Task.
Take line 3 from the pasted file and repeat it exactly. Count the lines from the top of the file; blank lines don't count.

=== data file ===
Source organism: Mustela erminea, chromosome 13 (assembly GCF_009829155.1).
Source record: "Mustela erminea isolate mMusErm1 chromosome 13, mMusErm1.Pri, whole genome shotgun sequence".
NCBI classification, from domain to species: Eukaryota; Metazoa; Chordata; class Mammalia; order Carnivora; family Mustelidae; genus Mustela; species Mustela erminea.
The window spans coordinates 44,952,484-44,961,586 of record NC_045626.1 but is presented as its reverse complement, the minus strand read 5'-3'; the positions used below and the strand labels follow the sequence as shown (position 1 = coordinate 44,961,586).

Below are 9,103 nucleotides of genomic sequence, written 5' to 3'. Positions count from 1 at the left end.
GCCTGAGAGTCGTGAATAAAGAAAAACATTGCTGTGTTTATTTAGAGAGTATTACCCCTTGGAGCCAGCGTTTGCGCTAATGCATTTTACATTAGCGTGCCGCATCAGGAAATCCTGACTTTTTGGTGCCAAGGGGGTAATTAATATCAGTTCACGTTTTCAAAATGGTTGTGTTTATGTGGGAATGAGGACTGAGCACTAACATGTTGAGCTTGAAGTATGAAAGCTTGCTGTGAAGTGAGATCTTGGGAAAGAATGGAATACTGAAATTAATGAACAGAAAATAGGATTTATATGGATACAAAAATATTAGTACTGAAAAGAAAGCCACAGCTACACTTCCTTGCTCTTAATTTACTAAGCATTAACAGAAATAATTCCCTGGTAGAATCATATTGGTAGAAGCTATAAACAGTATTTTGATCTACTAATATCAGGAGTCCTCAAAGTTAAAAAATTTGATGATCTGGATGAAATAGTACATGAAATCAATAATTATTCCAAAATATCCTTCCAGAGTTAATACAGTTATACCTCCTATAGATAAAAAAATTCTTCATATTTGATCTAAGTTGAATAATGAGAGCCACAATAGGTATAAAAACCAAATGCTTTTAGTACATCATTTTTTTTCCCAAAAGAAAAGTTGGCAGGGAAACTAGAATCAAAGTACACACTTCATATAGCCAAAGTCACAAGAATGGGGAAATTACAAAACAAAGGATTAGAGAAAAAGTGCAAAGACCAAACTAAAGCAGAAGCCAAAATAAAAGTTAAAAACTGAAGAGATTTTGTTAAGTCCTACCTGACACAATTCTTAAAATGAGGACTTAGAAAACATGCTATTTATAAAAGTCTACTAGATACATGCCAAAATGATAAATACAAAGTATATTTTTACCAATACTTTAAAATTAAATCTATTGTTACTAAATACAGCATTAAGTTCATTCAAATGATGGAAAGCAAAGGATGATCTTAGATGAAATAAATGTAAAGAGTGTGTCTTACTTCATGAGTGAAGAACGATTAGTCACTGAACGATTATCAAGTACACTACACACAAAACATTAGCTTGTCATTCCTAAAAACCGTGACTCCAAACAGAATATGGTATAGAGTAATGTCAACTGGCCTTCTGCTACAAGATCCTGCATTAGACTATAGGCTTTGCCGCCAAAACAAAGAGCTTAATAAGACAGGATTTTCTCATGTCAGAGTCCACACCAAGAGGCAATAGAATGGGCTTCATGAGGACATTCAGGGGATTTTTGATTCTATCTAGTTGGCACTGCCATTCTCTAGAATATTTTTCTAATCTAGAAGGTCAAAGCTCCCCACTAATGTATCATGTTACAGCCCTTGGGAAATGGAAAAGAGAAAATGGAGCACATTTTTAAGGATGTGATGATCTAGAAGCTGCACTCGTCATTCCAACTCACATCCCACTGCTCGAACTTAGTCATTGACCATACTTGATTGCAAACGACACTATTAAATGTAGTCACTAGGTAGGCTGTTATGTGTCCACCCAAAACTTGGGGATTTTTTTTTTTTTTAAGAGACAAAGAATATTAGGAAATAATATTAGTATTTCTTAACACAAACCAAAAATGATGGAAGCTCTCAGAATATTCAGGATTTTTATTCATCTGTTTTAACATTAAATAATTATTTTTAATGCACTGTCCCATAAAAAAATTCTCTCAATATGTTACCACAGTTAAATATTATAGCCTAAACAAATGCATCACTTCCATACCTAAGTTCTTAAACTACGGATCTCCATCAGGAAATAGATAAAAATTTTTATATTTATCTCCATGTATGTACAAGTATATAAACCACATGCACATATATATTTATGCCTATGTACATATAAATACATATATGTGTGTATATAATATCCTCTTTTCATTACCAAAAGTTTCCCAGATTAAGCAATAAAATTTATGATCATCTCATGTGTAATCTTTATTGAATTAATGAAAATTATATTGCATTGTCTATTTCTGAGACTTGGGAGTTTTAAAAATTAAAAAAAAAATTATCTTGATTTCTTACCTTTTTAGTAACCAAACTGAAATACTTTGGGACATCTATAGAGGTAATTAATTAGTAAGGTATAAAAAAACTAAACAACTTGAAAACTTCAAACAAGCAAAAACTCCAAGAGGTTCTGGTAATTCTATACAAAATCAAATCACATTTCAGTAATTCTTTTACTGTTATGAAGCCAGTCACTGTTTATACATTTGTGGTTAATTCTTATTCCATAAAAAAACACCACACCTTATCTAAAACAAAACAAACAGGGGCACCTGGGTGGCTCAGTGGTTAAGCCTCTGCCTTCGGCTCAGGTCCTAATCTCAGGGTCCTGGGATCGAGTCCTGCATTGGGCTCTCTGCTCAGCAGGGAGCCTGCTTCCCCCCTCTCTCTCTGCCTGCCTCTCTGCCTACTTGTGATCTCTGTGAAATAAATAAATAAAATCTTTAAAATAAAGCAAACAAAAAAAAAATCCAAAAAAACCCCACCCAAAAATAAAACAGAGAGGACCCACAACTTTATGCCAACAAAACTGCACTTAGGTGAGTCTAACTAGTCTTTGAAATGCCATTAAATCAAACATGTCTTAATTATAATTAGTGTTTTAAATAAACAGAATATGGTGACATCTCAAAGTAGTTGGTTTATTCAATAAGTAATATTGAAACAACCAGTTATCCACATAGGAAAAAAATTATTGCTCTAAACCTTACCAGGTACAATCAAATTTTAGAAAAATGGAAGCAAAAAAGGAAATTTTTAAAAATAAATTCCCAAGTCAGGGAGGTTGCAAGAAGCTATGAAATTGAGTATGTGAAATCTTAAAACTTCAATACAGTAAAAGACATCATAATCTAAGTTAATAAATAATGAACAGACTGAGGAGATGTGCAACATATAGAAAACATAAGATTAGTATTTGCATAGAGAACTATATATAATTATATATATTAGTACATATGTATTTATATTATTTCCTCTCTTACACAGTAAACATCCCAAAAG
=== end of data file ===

NCBI classification, from domain to species: Eukaryota; Metazoa; Chordata; class Mammalia; order Carnivora; family Mustelidae; genus Mustela; species Mustela erminea.